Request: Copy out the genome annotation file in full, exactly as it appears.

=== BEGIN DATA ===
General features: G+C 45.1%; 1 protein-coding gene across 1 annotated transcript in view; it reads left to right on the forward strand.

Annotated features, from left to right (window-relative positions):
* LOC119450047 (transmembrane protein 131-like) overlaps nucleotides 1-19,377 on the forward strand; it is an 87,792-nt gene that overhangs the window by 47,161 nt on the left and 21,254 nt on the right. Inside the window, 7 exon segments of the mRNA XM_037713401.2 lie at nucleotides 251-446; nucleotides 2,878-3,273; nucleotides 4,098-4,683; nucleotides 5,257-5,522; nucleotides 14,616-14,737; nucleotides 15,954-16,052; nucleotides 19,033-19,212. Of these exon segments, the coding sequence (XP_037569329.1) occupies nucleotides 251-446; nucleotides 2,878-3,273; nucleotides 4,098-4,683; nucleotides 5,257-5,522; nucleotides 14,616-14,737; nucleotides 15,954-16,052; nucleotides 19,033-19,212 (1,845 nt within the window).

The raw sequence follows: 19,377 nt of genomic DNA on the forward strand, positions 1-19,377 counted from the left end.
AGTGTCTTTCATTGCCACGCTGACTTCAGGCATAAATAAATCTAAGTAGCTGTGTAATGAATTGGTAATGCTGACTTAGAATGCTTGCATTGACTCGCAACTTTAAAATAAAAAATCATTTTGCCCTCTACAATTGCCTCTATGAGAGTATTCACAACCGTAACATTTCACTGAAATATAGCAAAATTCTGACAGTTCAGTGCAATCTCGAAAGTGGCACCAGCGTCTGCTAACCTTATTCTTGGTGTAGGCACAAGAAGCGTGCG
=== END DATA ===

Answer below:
General features: G+C 45.1%; 1 protein-coding gene across 1 annotated transcript in view; it reads left to right on the forward strand.

Annotated features, from left to right (window-relative positions):
* LOC119450047 (transmembrane protein 131-like) overlaps nucleotides 1-19,377 on the forward strand; it is an 87,792-nt gene that overhangs the window by 47,161 nt on the left and 21,254 nt on the right. Inside the window, 7 exon segments of the mRNA XM_037713401.2 lie at nucleotides 251-446; nucleotides 2,878-3,273; nucleotides 4,098-4,683; nucleotides 5,257-5,522; nucleotides 14,616-14,737; nucleotides 15,954-16,052; nucleotides 19,033-19,212. Of these exon segments, the coding sequence (XP_037569329.1) occupies nucleotides 251-446; nucleotides 2,878-3,273; nucleotides 4,098-4,683; nucleotides 5,257-5,522; nucleotides 14,616-14,737; nucleotides 15,954-16,052; nucleotides 19,033-19,212 (1,845 nt within the window).

The raw sequence follows: 19,377 nt of genomic DNA on the forward strand, positions 1-19,377 counted from the left end.
AGTGTCTTTCATTGCCACGCTGACTTCAGGCATAAATAAATCTAAGTAGCTGTGTAATGAATTGGTAATGCTGACTTAGAATGCTTGCATTGACTCGCAACTTTAAAATAAAAAATCATTTTGCCCTCTACAATTGCCTCTATGAGAGTATTCACAACCGTAACATTTCACTGAAATATAGCAAAATTCTGACAGTTCAGTGCAATCTCGAAAGTGGCACCAGCGTCTGCTAACCTTATTCTTGGTGTAGGCACAAGAAGCGTGCG